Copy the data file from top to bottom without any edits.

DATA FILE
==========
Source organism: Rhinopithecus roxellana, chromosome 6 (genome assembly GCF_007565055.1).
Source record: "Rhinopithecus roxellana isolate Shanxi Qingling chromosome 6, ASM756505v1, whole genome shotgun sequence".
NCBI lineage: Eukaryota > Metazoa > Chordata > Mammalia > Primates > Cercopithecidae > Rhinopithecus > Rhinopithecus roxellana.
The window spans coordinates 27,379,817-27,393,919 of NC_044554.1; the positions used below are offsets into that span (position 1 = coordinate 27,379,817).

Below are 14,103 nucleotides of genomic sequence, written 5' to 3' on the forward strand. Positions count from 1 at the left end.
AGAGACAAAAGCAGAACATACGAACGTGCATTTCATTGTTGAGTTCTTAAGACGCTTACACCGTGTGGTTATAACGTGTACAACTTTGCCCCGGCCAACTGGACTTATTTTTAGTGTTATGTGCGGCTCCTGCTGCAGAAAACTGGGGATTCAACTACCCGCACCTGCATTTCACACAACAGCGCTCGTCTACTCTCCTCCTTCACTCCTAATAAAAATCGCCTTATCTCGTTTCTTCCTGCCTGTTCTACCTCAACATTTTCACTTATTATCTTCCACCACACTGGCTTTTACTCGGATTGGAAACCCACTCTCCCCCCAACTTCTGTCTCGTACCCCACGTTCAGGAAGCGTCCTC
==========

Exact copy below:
Source organism: Rhinopithecus roxellana, chromosome 6 (genome assembly GCF_007565055.1).
Source record: "Rhinopithecus roxellana isolate Shanxi Qingling chromosome 6, ASM756505v1, whole genome shotgun sequence".
NCBI lineage: Eukaryota > Metazoa > Chordata > Mammalia > Primates > Cercopithecidae > Rhinopithecus > Rhinopithecus roxellana.
The window spans coordinates 27,379,817-27,393,919 of NC_044554.1; the positions used below are offsets into that span (position 1 = coordinate 27,379,817).

Below are 14,103 nucleotides of genomic sequence, written 5' to 3' on the forward strand. Positions count from 1 at the left end.
AGAGACAAAAGCAGAACATACGAACGTGCATTTCATTGTTGAGTTCTTAAGACGCTTACACCGTGTGGTTATAACGTGTACAACTTTGCCCCGGCCAACTGGACTTATTTTTAGTGTTATGTGCGGCTCCTGCTGCAGAAAACTGGGGATTCAACTACCCGCACCTGCATTTCACACAACAGCGCTCGTCTACTCTCCTCCTTCACTCCTAATAAAAATCGCCTTATCTCGTTTCTTCCTGCCTGTTCTACCTCAACATTTTCACTTATTATCTTCCACCACACTGGCTTTTACTCGGATTGGAAACCCACTCTCCCCCCAACTTCTGTCTCGTACCCCACGTTCAGGAAGCGTCCTC